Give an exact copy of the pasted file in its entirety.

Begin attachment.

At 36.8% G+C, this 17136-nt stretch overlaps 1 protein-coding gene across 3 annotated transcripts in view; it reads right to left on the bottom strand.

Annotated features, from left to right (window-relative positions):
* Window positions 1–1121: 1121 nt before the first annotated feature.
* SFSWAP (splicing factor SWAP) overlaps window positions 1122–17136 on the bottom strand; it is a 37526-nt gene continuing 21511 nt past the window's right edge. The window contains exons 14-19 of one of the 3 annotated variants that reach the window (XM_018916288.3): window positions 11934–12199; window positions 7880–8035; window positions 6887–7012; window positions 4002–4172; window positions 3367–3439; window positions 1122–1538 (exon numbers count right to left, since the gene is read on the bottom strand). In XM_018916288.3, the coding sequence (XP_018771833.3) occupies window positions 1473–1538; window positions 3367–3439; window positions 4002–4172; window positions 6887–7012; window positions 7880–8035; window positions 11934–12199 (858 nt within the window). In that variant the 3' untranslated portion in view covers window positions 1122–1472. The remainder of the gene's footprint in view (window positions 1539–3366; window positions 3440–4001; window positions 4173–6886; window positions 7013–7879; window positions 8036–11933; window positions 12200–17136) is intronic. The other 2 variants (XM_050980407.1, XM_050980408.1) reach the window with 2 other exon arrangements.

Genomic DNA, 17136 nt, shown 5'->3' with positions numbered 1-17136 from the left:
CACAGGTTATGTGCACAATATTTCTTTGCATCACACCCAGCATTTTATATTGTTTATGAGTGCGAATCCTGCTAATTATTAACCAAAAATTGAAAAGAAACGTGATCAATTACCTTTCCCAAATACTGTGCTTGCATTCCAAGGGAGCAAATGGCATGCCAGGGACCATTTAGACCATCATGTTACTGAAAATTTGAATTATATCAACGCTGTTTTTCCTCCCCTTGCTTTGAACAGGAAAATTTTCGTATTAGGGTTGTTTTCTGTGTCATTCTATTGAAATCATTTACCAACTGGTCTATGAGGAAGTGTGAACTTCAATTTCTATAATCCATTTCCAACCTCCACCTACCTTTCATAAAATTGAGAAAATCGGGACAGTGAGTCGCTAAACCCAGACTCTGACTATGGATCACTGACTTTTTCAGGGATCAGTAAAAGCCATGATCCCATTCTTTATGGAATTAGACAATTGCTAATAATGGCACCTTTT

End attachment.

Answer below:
At 36.8% G+C, this 17136-nt stretch overlaps 1 protein-coding gene across 3 annotated transcripts in view; it reads right to left on the bottom strand.

Annotated features, from left to right (window-relative positions):
* Window positions 1–1121: 1121 nt before the first annotated feature.
* SFSWAP (splicing factor SWAP) overlaps window positions 1122–17136 on the bottom strand; it is a 37526-nt gene continuing 21511 nt past the window's right edge. The window contains exons 14-19 of one of the 3 annotated variants that reach the window (XM_018916288.3): window positions 11934–12199; window positions 7880–8035; window positions 6887–7012; window positions 4002–4172; window positions 3367–3439; window positions 1122–1538 (exon numbers count right to left, since the gene is read on the bottom strand). In XM_018916288.3, the coding sequence (XP_018771833.3) occupies window positions 1473–1538; window positions 3367–3439; window positions 4002–4172; window positions 6887–7012; window positions 7880–8035; window positions 11934–12199 (858 nt within the window). In that variant the 3' untranslated portion in view covers window positions 1122–1472. The remainder of the gene's footprint in view (window positions 1539–3366; window positions 3440–4001; window positions 4173–6886; window positions 7013–7879; window positions 8036–11933; window positions 12200–17136) is intronic. The other 2 variants (XM_050980407.1, XM_050980408.1) reach the window with 2 other exon arrangements.

Genomic DNA, 17136 nt, shown 5'->3' with positions numbered 1-17136 from the left:
CACAGGTTATGTGCACAATATTTCTTTGCATCACACCCAGCATTTTATATTGTTTATGAGTGCGAATCCTGCTAATTATTAACCAAAAATTGAAAAGAAACGTGATCAATTACCTTTCCCAAATACTGTGCTTGCATTCCAAGGGAGCAAATGGCATGCCAGGGACCATTTAGACCATCATGTTACTGAAAATTTGAATTATATCAACGCTGTTTTTCCTCCCCTTGCTTTGAACAGGAAAATTTTCGTATTAGGGTTGTTTTCTGTGTCATTCTATTGAAATCATTTACCAACTGGTCTATGAGGAAGTGTGAACTTCAATTTCTATAATCCATTTCCAACCTCCACCTACCTTTCATAAAATTGAGAAAATCGGGACAGTGAGTCGCTAAACCCAGACTCTGACTATGGATCACTGACTTTTTCAGGGATCAGTAAAAGCCATGATCCCATTCTTTATGGAATTAGACAATTGCTAATAATGGCACCTTTT